Highlights of the 2015 Migrant and Refugee Leadership Academy

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Last week, 70 former refugees and 15 migrants and Lutheran pastors convened for the 2015 Migrant and Refugee Leadership Academy: three days of intensive training, advocacy, and action planning in Baltimore and Washington, D.C. Participants came from 33 states representing 22 countries of origin.

Participants in the Migrant and Refugee Leadership Academy in Washington Wednesday, June 17, 2015.
Participants in the Migrant and Refugee Leadership Academy in Washington.

This year’s Academy marks an important expansion of the program to include migrants and begin the process of bridging their respective immigration experiences, finding strength in unity, and building a strong national network of leaders for structured and sustained grassroots engagement. Five alumni of last year’s Academy and four Lutheran pastors were actively engaged in the planning of this year’s event and served as trainers and facilitators.

Participants in the Migrant and Refugee Leadership Academy at the training day in Baltimore.
Participants in the Migrant and Refugee Leadership Academy at the training day in Baltimore.

The event began on Monday evening with an informal networking reception allowing the participants to meet LIRS staff members and their peers during the Academy. Excitement rang through the room as participants shared their stories and similar experiences with each other.

Tuesday was a full day of training on how to mobilize in communities, leadership skills, story-telling, and legislative advocacy that focused on effectively advocating for pro-migrant and refugee policies.

On Wednesday the participants traveled to Washington, D.C. to meet with their elected officials. The morning began at the National Press Club with inspiring words from Linda Hartke, LIRS President and CEO; Debra Joy Perez, Vice President for Research, Evaluation, and Learning, Annie E. Casey Foundation; Anne C. Richard, U. S. Assistant Secretary of State for Population, Refugees and Migration; Shelly Pitterman, head of the Washington, D.C. office of UNHCR; Robert Carey, Director, Office of Refugee Resettlement; and Claudette Nshimiyama, a 2014 Academy participant and founder of Center for Refugee Advocacy and Support.

Eight Academy participants and four LIRS leaders met with White House officials to advocate for pro-migrant and refugee policies.
Eight Academy participants and four LIRS leaders met with White House officials to advocate for pro-migrant and refugee policies.
Senator Elizabeth Warren met with Academy participants from Massachusetts and Maine, along with Staci Coomer, LIRS VP for Development, Outreach, and Communications.
Senator Elizabeth Warren met with Academy participants from Massachusetts and Maine, along with Staci Coomer, LIRS VP for Development, Outreach, and Communications.

 

The afternoon continued with 85 visits with the participants’ Senators and Members of Congress, White House officials, and leadership offices including Minority Leader for the House of Representatives, Nancy Pelosi, and Senate Democrat Leader, Harry Reid. Through the visits, participants experienced first-hand the impact of their personal stories as effective advocacy tools. LIRS staff and board members accompanied the participants to their meetings to provide support and were also inspired by listening to the participants’ stories.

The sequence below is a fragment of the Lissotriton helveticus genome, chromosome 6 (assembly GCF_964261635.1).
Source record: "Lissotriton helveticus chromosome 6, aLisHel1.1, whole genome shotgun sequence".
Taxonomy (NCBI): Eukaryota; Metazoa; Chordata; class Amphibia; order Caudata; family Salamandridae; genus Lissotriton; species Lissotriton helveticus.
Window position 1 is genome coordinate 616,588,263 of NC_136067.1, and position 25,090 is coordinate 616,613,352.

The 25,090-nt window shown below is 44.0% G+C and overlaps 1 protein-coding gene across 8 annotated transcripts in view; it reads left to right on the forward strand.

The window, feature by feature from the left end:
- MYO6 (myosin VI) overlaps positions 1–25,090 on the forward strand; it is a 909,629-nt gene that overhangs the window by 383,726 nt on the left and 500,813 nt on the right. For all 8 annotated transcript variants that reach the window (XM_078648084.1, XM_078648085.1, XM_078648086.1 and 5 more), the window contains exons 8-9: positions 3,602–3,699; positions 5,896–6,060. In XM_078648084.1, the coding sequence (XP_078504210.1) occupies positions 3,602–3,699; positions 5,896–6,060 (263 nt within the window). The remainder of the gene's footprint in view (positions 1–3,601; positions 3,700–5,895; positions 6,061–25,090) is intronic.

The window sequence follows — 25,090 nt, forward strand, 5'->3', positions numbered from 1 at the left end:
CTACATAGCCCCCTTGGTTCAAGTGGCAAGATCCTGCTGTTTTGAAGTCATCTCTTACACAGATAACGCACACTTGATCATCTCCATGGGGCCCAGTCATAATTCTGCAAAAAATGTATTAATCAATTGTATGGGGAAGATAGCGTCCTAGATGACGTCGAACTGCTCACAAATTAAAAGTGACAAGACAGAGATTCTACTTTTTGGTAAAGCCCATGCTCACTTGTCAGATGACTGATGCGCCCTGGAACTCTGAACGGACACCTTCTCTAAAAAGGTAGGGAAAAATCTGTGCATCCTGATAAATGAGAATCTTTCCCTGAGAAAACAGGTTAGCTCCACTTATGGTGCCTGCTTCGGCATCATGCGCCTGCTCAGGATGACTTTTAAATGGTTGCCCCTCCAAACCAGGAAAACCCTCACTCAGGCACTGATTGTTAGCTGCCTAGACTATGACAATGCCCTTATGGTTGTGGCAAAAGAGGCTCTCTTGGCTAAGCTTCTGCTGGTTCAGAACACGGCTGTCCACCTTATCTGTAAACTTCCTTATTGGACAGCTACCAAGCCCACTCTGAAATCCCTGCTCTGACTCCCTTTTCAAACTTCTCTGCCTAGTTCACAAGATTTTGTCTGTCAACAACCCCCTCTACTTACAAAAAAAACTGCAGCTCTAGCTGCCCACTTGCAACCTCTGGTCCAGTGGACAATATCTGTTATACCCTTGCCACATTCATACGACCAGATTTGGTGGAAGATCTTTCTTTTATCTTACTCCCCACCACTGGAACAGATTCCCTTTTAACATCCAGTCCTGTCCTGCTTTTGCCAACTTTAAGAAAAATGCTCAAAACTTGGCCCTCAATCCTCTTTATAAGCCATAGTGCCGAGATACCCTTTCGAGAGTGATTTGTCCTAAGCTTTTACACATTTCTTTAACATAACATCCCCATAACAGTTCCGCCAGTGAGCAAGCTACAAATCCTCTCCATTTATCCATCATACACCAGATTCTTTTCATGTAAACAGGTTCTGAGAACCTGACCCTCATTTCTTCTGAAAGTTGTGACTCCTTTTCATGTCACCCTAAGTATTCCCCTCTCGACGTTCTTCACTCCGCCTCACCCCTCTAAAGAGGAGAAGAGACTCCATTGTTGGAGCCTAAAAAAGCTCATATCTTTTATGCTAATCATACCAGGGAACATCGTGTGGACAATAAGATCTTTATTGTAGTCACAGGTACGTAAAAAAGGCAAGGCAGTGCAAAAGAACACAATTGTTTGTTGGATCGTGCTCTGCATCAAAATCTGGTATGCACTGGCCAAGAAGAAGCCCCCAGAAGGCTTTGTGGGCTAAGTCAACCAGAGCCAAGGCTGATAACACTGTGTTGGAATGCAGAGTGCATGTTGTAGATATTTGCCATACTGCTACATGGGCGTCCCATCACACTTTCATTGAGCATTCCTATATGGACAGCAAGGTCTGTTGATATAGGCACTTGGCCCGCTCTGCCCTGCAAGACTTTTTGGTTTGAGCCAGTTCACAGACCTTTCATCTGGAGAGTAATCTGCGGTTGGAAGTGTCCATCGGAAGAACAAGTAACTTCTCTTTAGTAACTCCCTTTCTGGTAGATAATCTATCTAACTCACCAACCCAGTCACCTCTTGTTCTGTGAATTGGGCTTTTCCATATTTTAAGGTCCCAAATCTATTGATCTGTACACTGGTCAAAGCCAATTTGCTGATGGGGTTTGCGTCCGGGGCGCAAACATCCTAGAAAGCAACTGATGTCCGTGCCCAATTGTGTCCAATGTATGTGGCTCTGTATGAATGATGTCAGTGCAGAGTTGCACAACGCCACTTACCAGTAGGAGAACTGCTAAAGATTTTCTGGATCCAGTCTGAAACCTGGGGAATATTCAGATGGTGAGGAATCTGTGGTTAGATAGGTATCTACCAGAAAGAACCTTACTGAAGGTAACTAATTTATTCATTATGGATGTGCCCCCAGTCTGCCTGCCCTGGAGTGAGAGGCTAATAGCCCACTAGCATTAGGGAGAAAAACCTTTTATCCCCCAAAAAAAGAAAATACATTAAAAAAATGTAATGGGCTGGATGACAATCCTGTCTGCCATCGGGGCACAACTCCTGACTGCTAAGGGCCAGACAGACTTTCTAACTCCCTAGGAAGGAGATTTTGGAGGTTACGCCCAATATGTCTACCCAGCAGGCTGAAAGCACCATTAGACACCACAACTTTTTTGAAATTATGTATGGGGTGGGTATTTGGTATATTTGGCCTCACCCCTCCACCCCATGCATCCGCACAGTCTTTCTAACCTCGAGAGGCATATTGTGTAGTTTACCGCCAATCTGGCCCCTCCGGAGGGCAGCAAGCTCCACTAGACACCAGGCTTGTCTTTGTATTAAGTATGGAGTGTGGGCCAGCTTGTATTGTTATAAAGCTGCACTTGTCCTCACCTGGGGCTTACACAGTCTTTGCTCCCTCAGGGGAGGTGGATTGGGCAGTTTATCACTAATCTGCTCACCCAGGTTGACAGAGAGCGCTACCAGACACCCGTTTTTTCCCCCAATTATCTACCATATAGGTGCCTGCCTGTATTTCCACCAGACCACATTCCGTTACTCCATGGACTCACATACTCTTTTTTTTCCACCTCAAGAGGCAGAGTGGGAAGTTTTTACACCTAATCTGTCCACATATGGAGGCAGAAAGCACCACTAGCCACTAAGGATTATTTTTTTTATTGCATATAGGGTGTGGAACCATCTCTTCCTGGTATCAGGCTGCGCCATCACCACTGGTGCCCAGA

Haval Khidher, a former refugee from Iraq currently living in Texas, reflects on his advocacy experience in Washington, D.C. “It was a great experience to meet with my members of Congress to ask for support for people impacted by ISIS. These people don’t have a voice. I am here to raise awareness and provide facts about the situation in my home country.”

The 2015 Academy ended by preparing the participants to take the Academy experience back to their communities and providing an overview of structures and resources available from LIRS to support their grassroots efforts.

Hari Koirala (left) and Pungu Oliko (right) met with Thomas Jipping, Chief  Judiciary Counsel for Senator Orrin Hatch of  Utah.
Hari Koirala (left) and Pungu Oliko (right) met with Thomas Jipping, Chief Judiciary Counsel for Senator Orrin Hatch of Utah.

Participant Hari Koirala, a former refugee from Bhutan, speaks for the group in expressing his appreciation for the opportunity:

Thank you very much for providing us with such a great opportunity to enhance our leadership skills. The Academy has not only helped recognize my leadership ability, but also promoted friendships and brotherhood among ethnically diverse participants. It served as a platform for refugee and migrant leaders to raise concerns, issues, and challenges faced by our community members to their respective leaders.

I was inspired by the leadership role taken by the planning committee members who delivered a clear and precise message and are helping to create a strong national network of leaders for a structured and sustained grassroots movement. As a participant of this Academy, it’s our responsibility to pass on the knowledge we received to the ongoing development of leaders in the communities where we live.

The training provided me with a greater understanding of what makes a true leader. The achievements shared by various participants were very motivational. These activities are imperative for the development of quality leaders.

 

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